Madmen politics

Posted on March 24, 2011 in Governance Debates

Source: — Authors: – blogs/politics
Posted March 24, 2011.   By Susan Delacourt

Is it time to talk about limits on political advertising, legislated or voluntary?

Late yesterday, the Senate held second reading of a bill to limit spending on political ads — outside the election-campaign period. It’s Senator Dennis Dawson’s bill, and I’ll put some of his speech, and the elements of his proposed legislation, at the end of this post.

This is an issue that has particular significance at this very moment. We’re not in an election yet, so Conservatives, Liberals, New Democrats and everyone else are absolutely free to blow thousands, millions of dollars on advertising. Once a campaign starts, probably this weekend, they will all be subject to the same limits.

Some people are expressing worries that the Conservatives will deliberately delay going to the Governor-General’s residence so that they can have a few more days to bombard the airwaves with their no-limit ads.

I’m wondering if this whole business of negative ads, in between elections, could be a sleeper issue for a political party. The Green Party thinks so.  Would Canadians be keen to see an end to these things?

Apparently the TV networks used to have a rule against running political ads between elections — a rule that’s obviously been abandoned. (I learned this from Robin Sears, who was talking on Cross-Country Checkup a few weeks back; have not seen anything written about it.)   Meanwhile, Advertising Standards Canada, in the last election campaign, gently reminded Canadians that political parties are exempt from the voluntary code that governs private-sector advertising. (Which is why you don’t see Tim Hortons running ads attacking the patriotism of Starbucks customers.) Maybe a political party or two might want to opt in to the standards? As a gesture of good faith/integrity?

Any outright ban on negative ads would probably collide with   Charter rights over  freedom of expression. Senator Dawson’s bill doesn’t propose a ban — he just wants those outside-campaign ads to be included in the legislated limits on advertising  during election campaigns. Here’s basically how it would work, according to the backgrounder:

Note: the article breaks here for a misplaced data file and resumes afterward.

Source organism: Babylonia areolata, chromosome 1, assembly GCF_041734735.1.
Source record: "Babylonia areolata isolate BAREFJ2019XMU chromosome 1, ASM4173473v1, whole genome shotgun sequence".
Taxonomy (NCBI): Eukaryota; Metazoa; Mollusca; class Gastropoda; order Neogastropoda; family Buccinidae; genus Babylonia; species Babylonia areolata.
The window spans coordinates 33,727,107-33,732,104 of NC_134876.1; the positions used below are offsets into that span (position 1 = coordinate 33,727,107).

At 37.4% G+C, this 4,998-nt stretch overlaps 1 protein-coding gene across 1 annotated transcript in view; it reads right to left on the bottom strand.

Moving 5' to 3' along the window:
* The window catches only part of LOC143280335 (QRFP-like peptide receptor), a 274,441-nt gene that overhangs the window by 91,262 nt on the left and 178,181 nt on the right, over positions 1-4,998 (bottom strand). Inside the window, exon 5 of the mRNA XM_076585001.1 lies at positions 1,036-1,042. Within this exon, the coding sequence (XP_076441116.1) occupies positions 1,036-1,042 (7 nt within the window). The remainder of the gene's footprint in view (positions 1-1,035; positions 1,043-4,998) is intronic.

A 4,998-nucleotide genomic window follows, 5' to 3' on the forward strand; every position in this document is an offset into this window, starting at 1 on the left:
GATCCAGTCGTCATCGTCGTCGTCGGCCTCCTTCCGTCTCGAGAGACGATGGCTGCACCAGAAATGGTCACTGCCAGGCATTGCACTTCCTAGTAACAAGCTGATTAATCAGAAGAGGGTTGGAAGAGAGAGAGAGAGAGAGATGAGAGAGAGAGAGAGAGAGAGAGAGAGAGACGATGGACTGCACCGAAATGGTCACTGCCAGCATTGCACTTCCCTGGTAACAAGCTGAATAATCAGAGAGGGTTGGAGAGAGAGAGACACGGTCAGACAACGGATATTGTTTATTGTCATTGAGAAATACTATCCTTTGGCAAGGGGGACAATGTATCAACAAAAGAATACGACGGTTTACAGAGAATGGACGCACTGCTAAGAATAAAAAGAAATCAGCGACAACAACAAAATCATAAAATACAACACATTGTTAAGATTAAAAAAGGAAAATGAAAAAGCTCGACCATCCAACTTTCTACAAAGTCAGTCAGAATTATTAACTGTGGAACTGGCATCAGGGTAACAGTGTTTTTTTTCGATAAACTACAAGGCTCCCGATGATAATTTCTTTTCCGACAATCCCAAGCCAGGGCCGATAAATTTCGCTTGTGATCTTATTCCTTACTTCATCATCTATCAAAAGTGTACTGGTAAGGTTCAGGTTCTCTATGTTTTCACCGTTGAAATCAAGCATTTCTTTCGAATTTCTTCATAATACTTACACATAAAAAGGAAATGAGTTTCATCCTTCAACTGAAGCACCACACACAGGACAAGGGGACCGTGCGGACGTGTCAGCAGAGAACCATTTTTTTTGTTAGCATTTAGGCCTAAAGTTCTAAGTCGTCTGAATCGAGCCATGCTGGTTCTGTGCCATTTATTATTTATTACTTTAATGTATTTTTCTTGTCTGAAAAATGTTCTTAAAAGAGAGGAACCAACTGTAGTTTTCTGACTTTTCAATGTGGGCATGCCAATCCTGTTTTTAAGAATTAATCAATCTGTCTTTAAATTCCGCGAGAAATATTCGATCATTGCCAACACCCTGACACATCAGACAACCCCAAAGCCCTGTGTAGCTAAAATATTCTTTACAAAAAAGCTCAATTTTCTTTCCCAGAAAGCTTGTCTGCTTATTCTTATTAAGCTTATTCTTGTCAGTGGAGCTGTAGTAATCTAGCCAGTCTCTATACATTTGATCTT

Bill S-227 would amend the Canada Elections Act to address advertising expenses incurred by a registered political party during a 3-month period immediately prior to a general election campaign.  The Bill would bring those expenses within the definition of an “election expense”, so that they are counted against the limits imposed on party advertising during an election.  It would not ban political party advertising, nor would it affect in any way third party advertising.  While the expenses would count for purposes of election spending limits, they would not be eligible for reimbursement by taxpayers.  Thus, there is no draw on public funds.

And here’s a sampling of what Sen. Dawson had to say about his bill during yesterday’s debate in the red chamber. The bill doesn’t have a hope in heck of getting through before the next election, but maybe for next time??

Clearly, if a party can engage in an advertising free-for-all blitz campaign immediately prior to visiting the Governor General, there is a loophole in the current legislature….

For decades now, political parties have always waited the election call before launching their official campaign. But now, the Conservatives are trying to impose on Canadians permanent campaigning the same way it is done in the United States….  The Canadian way is to debate ideas, not to throw money around all year long to try to discredit your opponents. The Canadian way is also to work and govern between each election, not to spend most of your time campaigning against the other political parties.  Canadians are expecting their parliamentarians to develop and work on legislature, not on electoral ads on a permanent basis. The core question of this debate is the following: Do we want to be in permanent electoral mode as the Conservatives are trying to do, or do we want to preserve the Canadian tradition of having fair elections, where ideas prevail over money?

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